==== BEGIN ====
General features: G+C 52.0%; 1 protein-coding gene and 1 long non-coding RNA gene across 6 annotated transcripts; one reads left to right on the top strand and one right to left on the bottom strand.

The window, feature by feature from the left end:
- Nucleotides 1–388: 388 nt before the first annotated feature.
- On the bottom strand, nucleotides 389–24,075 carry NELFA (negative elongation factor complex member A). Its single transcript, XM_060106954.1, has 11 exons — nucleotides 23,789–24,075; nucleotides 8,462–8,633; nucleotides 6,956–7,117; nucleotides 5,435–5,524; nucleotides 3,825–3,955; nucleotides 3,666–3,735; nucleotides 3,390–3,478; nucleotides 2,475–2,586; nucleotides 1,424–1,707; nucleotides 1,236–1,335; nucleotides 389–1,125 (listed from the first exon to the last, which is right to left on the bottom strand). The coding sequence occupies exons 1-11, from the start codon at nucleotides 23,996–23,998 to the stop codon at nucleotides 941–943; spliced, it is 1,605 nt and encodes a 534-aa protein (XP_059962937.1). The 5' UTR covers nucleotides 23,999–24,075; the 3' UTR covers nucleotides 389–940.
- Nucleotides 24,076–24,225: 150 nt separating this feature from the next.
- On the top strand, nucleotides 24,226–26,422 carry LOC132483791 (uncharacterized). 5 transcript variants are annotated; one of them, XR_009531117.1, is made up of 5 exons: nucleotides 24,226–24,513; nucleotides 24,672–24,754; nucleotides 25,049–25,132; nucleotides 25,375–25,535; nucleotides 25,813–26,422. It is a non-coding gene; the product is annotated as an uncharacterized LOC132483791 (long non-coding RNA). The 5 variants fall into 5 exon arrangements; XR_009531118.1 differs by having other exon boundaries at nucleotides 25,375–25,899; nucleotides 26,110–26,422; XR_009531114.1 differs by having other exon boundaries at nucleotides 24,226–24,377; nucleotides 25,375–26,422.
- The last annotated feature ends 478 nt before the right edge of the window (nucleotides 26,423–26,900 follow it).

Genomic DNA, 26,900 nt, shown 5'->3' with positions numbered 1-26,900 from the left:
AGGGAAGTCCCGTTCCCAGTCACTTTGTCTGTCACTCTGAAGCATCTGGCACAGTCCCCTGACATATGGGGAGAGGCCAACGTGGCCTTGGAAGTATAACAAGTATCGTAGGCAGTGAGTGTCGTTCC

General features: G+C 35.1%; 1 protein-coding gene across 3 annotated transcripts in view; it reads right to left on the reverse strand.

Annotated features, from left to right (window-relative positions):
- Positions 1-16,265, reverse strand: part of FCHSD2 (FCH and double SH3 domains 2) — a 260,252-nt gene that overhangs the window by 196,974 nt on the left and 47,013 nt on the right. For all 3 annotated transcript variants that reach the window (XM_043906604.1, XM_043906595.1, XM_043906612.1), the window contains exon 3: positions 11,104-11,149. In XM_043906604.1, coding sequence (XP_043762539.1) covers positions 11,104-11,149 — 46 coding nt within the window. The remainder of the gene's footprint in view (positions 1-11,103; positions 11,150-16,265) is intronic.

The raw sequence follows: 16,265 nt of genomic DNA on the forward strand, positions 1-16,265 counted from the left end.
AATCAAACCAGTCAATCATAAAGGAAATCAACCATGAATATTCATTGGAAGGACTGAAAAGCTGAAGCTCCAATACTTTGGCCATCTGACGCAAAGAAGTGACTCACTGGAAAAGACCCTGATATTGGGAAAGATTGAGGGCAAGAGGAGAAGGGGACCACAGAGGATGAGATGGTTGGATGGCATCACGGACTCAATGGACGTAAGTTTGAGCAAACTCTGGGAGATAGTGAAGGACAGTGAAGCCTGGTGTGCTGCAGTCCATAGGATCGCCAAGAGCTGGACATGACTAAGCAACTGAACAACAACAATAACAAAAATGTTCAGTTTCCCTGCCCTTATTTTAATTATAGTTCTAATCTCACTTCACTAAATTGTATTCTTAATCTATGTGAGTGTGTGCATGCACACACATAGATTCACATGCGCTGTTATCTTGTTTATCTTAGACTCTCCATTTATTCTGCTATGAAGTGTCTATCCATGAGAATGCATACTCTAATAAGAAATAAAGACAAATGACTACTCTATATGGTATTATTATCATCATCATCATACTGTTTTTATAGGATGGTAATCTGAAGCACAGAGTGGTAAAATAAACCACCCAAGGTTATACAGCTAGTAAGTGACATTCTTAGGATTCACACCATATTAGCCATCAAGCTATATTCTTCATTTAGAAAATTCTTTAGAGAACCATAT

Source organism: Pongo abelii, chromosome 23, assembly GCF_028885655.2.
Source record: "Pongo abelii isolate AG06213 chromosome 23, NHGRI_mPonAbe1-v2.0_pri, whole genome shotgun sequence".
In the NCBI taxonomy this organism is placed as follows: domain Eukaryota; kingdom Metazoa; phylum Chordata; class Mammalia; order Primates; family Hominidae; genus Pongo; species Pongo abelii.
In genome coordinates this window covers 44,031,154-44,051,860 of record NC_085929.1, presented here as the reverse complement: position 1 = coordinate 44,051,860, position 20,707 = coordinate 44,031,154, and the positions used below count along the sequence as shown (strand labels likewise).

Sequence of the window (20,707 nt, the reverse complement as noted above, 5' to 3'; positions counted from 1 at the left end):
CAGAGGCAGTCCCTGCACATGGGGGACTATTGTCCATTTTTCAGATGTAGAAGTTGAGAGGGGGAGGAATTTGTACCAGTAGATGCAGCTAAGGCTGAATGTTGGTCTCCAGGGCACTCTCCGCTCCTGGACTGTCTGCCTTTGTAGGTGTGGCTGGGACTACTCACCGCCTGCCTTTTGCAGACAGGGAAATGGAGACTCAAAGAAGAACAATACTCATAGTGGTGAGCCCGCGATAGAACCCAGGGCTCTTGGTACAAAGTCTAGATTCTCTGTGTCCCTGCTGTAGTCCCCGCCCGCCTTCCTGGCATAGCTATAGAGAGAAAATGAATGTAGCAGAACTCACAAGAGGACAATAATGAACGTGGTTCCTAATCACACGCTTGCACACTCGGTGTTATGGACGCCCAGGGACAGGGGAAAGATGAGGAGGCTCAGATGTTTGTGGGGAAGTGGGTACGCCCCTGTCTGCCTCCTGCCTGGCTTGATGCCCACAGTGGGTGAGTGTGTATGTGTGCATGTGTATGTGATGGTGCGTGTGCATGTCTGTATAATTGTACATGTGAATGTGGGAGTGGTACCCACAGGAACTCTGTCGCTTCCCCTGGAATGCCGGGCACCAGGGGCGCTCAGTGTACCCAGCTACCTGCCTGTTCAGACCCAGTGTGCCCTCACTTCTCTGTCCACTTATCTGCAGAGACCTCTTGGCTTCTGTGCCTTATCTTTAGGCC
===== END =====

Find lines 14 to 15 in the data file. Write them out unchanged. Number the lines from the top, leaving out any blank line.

AATCAAACCAGTCAATCATAAAGGAAATCAACCATGAATATTCATTGGAAGGACTGAAAAGCTGAAGCTCCAATACTTTGGCCATCTGACGCAAAGAAGTGACTCACTGGAAAAGACCCTGATATTGGGAAAGATTGAGGGCAAGAGGAGAAGGGGACCACAGAGGATGAGATGGTTGGATGGCATCACGGACTCAATGGACGTAAGTTTGAGCAAACTCTGGGAGATAGTGAAGGACAGTGAAGCCTGGTGTGCTGCAGTCCATAGGATCGCCAAGAGCTGGACATGACTAAGCAACTGAACAACAACAATAACAAAAATGTTCAGTTTCCCTGCCCTTATTTTAATTATAGTTCTAATCTCACTTCACTAAATTGTATTCTTAATCTATGTGAGTGTGTGCATGCACACACATAGATTCACATGCGCTGTTATCTTGTTTATCTTAGACTCTCCATTTATTCTGCTATGAAGTGTCTATCCATGAGAATGCATACTCTAATAAGAAATAAAGACAAATGACTACTCTATATGGTATTATTATCATCATCATCATACTGTTTTTATAGGATGGTAATCTGAAGCACAGAGTGGTAAAATAAACCACCCAAGGTTATACAGCTAGTAAGTGACATTCTTAGGATTCACACCATATTAGCCATCAAGCTATATTCTTCATTTAGAAAATTCTTTAGAGAACCATAT

Source organism: Pongo abelii, chromosome 23, assembly GCF_028885655.2.